Ben KopelmanIn the second quarter of Sunday night’s game, Melo took the ball to the rack, got hammered as he went up for a little 3-foot flip shot, and didn’t get the call. No whistle, play went on, and the Sixers pushed down court while Melo, in what has become a regular routine, put his hands up in are-you-serious-old-man??! protest, as the Knicks gave up a fast-break bucket.
If you missed it Sunday night, no worries, you’ve seen this act a few times over the last eight weeks. If not from Melo, then from Tyson; or J.R.; or Felton; or STAT, who prefers the rip-your-goggles-off-like-you-mean-it approach to argue a missed call.
It has become a terribly bad habit of a team that has lost its swagger since its blistering start, and one I am sure most fans would love to see them kick. As we lose by 30+ to the Pacers, there is nothing cute about J.R. Smith adding insult to injury, stomping around like a spoiled brat. Throwing a hissy fit like a bunch of middle schoolers is unbecoming of any professional, no matter the arena in which he or she works.
But boys will be boys, and grown men have been known to complain to refs before. Tim Duncan used to cry more than anybody, and all he did was win four rings in eight years. Kobe is notorious for scolding refs, and he’s Kobe, so…yeah, pretty accomplished; ditto Lebron in last year’s playoffs. Even if it’s tacky, there is a track record of guys bitching and moaning their way to the winner’s circle.
So this reoccurring problem is not a problem simply because it is reoccurring. Rather, the temper tantrums have become a problem because they coincide with losing.
When a player scoffs at a whistle (or lack thereof), he is usually intimating one of two things: (1) MY GOD, ref, that’s an awful call, and I’m gonna make sure you know I know it was a bad call, and that the TV cameras catch me letting you know I know it was a bad call, so do NOT make it again; or (2) f*** you, maaaaan, I’m over this s***.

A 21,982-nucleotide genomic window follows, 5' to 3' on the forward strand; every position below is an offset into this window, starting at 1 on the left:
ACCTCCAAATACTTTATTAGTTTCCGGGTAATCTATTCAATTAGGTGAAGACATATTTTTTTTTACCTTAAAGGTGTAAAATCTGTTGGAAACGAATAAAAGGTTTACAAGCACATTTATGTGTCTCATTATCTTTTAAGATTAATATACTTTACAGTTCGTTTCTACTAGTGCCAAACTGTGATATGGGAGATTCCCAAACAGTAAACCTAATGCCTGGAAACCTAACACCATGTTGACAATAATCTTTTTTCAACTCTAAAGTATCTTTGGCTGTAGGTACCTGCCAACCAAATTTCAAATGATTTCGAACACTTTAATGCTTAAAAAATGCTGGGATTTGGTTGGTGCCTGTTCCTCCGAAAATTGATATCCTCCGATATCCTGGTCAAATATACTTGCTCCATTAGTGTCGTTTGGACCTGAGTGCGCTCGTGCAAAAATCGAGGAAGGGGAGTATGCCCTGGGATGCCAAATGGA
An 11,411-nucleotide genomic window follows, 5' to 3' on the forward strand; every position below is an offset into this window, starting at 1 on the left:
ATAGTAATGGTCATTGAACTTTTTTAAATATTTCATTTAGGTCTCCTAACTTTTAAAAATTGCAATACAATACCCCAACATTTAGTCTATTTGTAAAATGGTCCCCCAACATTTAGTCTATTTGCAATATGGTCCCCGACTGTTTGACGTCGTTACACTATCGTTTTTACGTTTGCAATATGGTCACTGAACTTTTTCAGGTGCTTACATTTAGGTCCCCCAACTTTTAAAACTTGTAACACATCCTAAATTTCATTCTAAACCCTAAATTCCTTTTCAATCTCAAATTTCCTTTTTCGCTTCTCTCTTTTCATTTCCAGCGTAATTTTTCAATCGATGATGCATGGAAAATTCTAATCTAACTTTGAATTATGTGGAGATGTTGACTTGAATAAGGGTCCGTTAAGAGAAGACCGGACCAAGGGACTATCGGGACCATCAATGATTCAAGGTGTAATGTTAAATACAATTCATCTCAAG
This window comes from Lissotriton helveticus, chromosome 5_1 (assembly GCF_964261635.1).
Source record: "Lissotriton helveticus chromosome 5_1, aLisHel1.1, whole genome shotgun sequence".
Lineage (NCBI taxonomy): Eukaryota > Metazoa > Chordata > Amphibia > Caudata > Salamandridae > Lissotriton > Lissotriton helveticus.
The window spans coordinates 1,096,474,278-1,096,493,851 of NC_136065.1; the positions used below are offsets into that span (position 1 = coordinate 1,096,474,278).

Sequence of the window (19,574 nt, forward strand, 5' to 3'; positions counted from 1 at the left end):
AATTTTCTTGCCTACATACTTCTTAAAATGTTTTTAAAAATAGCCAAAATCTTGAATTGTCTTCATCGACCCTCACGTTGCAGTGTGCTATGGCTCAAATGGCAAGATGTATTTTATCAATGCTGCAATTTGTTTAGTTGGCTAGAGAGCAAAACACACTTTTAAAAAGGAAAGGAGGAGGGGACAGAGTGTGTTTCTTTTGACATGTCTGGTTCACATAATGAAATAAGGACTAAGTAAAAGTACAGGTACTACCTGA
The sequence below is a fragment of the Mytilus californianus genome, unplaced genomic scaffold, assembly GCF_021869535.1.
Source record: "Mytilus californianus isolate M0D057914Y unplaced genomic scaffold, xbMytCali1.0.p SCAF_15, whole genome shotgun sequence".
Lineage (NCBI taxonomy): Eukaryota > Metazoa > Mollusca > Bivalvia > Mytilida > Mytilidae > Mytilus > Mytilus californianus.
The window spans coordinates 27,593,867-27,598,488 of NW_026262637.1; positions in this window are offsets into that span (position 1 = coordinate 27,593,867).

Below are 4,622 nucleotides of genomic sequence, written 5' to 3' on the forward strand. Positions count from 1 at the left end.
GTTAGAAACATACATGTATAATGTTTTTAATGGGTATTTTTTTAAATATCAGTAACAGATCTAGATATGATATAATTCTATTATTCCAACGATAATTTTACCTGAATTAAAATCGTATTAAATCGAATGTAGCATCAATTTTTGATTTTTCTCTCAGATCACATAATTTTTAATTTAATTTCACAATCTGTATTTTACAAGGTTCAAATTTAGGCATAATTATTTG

Players can feed off #1. Not so much #2 — and the Knicks are aaaaaaaaalllllll about #2. That’s why it is depressing, problematic, annoying, being discussed.
Physicality and passion are huge assets — especially for this team. Going deep into the playoffs only happens by playing strong, hard-nosed defense like we did to start the season. So we need to accept that there are going to be hacks and fouls that don’t get whistled. We need to harness that energy for good, not evil. Rather than playing the woe-is-me game, the team needs to use the bad calls as motivation. Play with that chip on your shoulder. Let it be a reminder that no one respects you, Melo. Let it be another example that you’re still not considered a superstar, Tyson. Let it be the hundredth indication that the Knicks have not won anything yet, and have not earned the same deference as other top teams.
Use that string of bad calls to come together as a team: the refs aren’t going to help us tonight, men — we’re gonna have to do it alone — keep swinging the ball, defense on three…
One way to get superstar treatment is to play like a superstar, regardless of which way the whistles go; to play tough defense and revel in the chippy foul calls, almost as if the other team needs them to even have a shot in the game; to trash talk the other team, not the referees; and yes, to let the refs know when they screw up, but then to get right back into playing.
The other option is to keep on complaining and waiting for the respect to be handed over.
My vote? Get out there and earn it.